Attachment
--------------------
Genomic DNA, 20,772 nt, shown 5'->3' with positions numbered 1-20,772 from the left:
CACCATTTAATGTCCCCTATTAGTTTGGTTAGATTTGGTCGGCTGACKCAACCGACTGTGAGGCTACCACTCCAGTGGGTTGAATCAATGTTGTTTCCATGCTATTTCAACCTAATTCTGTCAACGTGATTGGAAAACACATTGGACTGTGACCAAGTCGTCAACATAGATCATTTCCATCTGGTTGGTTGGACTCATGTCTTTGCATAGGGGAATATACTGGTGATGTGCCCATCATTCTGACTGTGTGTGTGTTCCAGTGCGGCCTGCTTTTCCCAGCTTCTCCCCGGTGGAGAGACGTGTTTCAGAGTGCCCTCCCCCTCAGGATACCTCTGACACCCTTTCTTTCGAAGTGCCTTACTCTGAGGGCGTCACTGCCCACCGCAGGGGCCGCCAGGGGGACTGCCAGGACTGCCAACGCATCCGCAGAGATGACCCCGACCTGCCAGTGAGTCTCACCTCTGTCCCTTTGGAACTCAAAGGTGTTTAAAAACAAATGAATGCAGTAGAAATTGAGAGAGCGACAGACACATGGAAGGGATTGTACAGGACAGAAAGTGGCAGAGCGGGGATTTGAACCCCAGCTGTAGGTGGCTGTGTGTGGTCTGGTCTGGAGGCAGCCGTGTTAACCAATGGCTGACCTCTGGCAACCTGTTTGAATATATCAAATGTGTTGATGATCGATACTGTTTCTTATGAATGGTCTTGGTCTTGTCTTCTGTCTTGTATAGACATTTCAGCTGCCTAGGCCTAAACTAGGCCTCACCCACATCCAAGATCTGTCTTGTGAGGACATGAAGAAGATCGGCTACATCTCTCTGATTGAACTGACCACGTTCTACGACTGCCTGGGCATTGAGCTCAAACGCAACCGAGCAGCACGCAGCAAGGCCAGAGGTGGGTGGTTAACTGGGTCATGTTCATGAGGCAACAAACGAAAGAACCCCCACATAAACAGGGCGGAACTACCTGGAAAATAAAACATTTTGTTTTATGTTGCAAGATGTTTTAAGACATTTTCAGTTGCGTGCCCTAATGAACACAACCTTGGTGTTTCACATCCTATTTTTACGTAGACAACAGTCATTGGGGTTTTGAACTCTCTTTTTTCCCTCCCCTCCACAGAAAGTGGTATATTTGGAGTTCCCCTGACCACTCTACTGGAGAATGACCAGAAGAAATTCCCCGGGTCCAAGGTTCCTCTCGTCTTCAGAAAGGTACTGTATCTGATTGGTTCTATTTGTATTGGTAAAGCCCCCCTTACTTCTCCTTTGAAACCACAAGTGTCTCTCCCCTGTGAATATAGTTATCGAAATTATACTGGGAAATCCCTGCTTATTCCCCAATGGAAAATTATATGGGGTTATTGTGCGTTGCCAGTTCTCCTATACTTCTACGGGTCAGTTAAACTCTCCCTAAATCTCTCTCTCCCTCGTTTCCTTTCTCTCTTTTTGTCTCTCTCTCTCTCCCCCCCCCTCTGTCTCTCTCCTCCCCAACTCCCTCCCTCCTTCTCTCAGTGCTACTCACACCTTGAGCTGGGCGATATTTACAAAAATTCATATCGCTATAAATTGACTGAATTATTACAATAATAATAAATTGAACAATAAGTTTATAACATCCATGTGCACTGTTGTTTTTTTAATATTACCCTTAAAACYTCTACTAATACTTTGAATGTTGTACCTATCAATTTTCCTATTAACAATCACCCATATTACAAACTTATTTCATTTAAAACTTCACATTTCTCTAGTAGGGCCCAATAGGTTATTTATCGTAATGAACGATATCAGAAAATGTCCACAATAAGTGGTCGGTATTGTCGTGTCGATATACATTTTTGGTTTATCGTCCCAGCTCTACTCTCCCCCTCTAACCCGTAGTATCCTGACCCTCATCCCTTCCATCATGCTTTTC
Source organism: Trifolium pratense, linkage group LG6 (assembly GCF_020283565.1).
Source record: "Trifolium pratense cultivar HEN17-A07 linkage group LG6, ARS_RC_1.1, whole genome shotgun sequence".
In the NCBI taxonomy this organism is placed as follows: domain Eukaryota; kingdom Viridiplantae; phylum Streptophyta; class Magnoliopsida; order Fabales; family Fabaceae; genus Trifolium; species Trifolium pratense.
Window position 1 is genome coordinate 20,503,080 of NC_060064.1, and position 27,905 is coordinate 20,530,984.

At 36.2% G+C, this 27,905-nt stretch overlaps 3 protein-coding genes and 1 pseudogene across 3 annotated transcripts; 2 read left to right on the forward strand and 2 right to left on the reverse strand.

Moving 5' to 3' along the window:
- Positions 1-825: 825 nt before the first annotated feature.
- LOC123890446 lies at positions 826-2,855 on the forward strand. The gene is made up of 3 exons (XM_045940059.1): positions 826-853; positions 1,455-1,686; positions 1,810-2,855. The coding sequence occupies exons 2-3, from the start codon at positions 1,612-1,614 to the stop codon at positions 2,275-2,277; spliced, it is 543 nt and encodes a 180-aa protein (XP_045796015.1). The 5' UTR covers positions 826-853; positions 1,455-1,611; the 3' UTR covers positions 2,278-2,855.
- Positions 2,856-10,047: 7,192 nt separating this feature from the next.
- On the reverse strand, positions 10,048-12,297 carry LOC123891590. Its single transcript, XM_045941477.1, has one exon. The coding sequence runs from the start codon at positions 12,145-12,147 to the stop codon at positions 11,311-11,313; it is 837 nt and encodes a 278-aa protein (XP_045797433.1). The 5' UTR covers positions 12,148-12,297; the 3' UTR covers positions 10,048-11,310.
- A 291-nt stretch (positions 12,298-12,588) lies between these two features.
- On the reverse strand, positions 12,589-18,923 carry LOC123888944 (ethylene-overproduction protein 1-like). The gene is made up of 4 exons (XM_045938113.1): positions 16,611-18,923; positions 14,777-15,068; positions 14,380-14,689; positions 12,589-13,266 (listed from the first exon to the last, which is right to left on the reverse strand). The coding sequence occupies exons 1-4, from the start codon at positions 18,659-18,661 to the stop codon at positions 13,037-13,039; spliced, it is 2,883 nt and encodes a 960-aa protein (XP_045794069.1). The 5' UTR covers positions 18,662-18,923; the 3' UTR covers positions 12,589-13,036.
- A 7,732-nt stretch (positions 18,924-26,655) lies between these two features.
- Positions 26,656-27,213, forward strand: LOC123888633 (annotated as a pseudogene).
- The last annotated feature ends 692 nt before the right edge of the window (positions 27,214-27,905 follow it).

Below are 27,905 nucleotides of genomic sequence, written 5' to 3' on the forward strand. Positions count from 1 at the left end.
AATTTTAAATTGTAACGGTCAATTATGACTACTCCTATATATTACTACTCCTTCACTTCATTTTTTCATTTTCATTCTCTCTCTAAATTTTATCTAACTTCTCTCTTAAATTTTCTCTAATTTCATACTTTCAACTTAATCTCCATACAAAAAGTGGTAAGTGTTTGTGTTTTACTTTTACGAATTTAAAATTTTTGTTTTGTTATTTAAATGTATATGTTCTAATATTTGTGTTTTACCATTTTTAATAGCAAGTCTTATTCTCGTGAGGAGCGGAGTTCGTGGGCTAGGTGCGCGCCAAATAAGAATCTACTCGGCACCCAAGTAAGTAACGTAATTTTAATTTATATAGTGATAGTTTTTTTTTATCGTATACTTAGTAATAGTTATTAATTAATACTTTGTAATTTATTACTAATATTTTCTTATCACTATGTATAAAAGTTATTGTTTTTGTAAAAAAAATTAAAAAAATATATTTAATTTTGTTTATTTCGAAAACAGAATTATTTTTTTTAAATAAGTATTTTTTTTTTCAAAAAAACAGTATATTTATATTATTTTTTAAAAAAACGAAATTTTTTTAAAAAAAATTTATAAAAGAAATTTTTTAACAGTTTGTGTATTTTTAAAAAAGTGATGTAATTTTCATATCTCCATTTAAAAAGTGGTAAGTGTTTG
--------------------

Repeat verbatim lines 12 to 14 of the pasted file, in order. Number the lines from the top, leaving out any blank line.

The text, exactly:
- On the reverse strand, positions 10,048-12,297 carry LOC123891590. Its single transcript, XM_045941477.1, has one exon. The coding sequence runs from the start codon at positions 12,145-12,147 to the stop codon at positions 11,311-11,313; it is 837 nt and encodes a 278-aa protein (XP_045797433.1). The 5' UTR covers positions 12,148-12,297; the 3' UTR covers positions 10,048-11,310.
- A 291-nt stretch (positions 12,298-12,588) lies between these two features.
- On the reverse strand, positions 12,589-18,923 carry LOC123888944 (ethylene-overproduction protein 1-like). The gene is made up of 4 exons (XM_045938113.1): positions 16,611-18,923; positions 14,777-15,068; positions 14,380-14,689; positions 12,589-13,266 (listed from the first exon to the last, which is right to left on the reverse strand). The coding sequence occupies exons 1-4, from the start codon at positions 18,659-18,661 to the stop codon at positions 13,037-13,039; spliced, it is 2,883 nt and encodes a 960-aa protein (XP_045794069.1). The 5' UTR covers positions 18,662-18,923; the 3' UTR covers positions 12,589-13,036.